Aboriginal and Islander Dance Theatre

by Zoe Pollock, 2008 Creative Commons License Cite this

Aboriginal and Islander Dance Theatre

Zoe Pollock

The Aboriginal and Islander Dance Theatre grew out of the Black Theatre and the National Aboriginal and Islander Skills Development Scheme. Developed at first as a course called Careers in Dance, the Aboriginal and Islander Dance Theatre aimed to create opportunities for Indigenous people to have careers in professional dance. [1]

The theatre had direct links with the black power movement in the United States, and was founded by an African-American dancer, Carole Johnson. Johnson had originally come to Australia as part of the Eleo Pomare Dance Company in 1972. Members of the company were struck by the 'colonial attitudes' of white Australia. [2] Johnson was asked by the Australia Council to stay on in Australia, to work with Aboriginal people to develop Indigenous theatre. [3] Johnson used her grant from the Australia Council to establish workshops for Aboriginal people in the St James Church Hall, Bridge Road, Glebe. She later reflected:

In these classes, urban Aboriginal people learned how to create dances to express their social concerns, were introduced to traditional movements, and began to explore ways to fuse traditional Aboriginal movements with modern dance movements. [4]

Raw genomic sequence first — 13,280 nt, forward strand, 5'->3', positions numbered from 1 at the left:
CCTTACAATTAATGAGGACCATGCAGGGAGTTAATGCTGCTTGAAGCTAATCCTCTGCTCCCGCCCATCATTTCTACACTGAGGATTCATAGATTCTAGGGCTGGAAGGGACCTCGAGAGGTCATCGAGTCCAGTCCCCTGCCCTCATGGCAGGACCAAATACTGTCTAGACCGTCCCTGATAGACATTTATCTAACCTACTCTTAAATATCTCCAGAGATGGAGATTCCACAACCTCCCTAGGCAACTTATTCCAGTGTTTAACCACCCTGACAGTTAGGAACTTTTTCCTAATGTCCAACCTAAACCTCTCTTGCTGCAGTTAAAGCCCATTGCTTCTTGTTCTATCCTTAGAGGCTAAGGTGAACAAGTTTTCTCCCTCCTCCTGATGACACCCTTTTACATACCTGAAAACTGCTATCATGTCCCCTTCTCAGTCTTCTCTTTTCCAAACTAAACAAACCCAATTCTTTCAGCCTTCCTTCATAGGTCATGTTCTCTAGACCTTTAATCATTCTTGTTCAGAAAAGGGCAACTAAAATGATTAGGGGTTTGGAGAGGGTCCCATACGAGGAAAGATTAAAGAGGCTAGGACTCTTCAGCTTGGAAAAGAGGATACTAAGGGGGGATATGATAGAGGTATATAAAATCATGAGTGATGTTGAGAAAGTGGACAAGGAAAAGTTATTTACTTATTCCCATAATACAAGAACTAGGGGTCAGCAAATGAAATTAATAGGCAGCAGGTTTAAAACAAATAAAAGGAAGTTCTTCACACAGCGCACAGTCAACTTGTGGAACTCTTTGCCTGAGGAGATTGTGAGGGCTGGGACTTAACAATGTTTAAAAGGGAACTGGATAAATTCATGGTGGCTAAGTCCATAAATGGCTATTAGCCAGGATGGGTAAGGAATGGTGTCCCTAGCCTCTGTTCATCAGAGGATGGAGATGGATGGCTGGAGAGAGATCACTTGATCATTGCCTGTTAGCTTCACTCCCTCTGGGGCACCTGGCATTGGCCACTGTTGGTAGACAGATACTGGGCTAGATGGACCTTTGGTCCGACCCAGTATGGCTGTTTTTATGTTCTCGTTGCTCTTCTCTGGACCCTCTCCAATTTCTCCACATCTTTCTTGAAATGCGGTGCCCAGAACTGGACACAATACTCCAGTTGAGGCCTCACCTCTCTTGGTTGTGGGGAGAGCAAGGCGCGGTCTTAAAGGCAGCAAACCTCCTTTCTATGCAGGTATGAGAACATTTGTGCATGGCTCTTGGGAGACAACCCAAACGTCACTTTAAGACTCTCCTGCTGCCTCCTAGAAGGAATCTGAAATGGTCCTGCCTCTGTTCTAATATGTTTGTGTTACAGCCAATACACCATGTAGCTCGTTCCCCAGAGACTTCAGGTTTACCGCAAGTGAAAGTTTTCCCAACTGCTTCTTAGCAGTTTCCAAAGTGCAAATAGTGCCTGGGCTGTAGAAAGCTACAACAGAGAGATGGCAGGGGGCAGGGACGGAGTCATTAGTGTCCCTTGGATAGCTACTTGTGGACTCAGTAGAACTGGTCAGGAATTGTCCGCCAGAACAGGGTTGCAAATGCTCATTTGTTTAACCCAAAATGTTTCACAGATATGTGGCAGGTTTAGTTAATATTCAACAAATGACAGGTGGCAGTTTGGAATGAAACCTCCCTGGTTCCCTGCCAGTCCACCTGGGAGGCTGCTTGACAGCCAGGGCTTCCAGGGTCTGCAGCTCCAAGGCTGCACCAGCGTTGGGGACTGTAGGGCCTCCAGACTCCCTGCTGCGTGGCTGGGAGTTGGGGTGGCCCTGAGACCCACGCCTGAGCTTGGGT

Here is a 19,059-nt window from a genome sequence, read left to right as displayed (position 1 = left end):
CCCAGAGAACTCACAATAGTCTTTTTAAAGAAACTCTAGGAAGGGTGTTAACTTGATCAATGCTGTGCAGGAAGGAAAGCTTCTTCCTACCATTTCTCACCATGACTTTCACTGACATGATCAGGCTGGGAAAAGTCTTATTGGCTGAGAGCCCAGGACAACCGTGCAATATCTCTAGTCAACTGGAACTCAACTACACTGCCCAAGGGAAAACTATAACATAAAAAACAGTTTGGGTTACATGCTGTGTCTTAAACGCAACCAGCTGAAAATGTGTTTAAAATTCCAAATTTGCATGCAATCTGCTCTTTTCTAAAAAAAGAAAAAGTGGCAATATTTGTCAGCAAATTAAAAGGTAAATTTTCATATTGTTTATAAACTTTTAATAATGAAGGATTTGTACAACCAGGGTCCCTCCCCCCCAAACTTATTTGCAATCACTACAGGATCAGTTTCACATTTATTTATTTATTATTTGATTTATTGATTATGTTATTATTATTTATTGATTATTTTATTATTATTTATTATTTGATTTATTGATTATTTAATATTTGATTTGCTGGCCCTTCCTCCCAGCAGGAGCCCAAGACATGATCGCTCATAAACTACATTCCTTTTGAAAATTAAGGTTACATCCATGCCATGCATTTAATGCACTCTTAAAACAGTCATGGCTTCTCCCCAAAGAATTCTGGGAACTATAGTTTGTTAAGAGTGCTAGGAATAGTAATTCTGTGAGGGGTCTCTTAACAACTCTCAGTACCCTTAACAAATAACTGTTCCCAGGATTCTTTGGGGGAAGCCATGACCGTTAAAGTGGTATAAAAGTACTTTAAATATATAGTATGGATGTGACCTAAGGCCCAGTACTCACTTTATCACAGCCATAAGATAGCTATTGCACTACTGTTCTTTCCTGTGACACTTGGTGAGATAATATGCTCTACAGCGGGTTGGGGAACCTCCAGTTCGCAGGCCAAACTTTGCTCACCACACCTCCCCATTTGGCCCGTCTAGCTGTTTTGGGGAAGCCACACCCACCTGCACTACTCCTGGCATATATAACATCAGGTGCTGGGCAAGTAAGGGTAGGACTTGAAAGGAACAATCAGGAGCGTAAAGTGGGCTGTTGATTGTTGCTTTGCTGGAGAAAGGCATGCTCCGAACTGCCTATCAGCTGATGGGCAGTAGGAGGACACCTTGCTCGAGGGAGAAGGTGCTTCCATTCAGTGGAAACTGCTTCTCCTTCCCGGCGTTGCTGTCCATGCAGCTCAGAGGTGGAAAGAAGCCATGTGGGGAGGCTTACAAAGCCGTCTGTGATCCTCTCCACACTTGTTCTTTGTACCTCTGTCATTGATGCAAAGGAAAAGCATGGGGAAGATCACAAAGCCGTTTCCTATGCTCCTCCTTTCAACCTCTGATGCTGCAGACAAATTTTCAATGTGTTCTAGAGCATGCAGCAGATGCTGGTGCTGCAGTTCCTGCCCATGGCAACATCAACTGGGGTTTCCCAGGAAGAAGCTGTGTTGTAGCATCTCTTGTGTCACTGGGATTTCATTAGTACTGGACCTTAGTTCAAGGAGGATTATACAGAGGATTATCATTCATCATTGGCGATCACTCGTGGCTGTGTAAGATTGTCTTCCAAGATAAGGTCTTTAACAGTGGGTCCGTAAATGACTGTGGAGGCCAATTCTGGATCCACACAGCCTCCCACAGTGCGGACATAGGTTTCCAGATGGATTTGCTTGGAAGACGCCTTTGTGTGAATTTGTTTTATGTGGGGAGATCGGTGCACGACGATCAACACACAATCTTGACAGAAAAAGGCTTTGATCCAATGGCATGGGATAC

The Aboriginal and Islander Dance Theatre was established in 1975 as a full time training program for Indigenous dancers. The students were schooled in traditional dances as well as contemporary styles. The dance theatre successfully launched the careers of many Aboriginal dancers. It also toured nationally and internationally, raising the profile of Aboriginal dance.

In 1989 Carole Johnson resigned, citing the administrative burden of keeping the school together and driving the company forward as too much of a strain. Johnson believed that the school and the company were too closely tied and complicated by conflicting aims. The multiple grants from various government departments that kept the company afloat were placing demands on the administration to fulfil differing criteria. [5]

But Johnson's departure was also attributed to a shift within the organisation towards Aboriginalisation. John Alderman, who succeeded Johnson, was appointed in 1987. This followed an ultimatum from the Aboriginal Arts Board: appoint Aboriginal people in senior roles or funding will cease. [6] In 1991, Raymond Blanco was appointed creative director, becoming the first Indigenous person to lead a dance company in Australia.

Notes

[1] 'The development of a dance theatre', Aboriginal News, vol 3 no 9, 1980, pp 17–18
[2] Raymond Robinson, 'Dreaming Tracks: The History of the Aboriginal Islander Skills Development Scheme, 1972–1979', MA Honours thesis, University of Western Sydney, 2000, p 17, http://handle.uws.edu.au:8081/1959.7/76
[3] 'The development of a dance theatre', Aboriginal News, vol 3 no 9, 1980, p 18
[4] Carole Johnson quoted in Raymond Robinson, 'Dreaming Tracks: The History of the Aboriginal Islander Skills Development Scheme, 1972–1979', MA Honours thesis, University of Western Sydney, 2000, p 25
[5] Karen Van Ulzen, 'The quest for self-management', Dance Australia, August-September 1990, p 21
[6] Karen Van Ulzen, 'The quest for self-management', Dance Australia, August-September 1990, p 23
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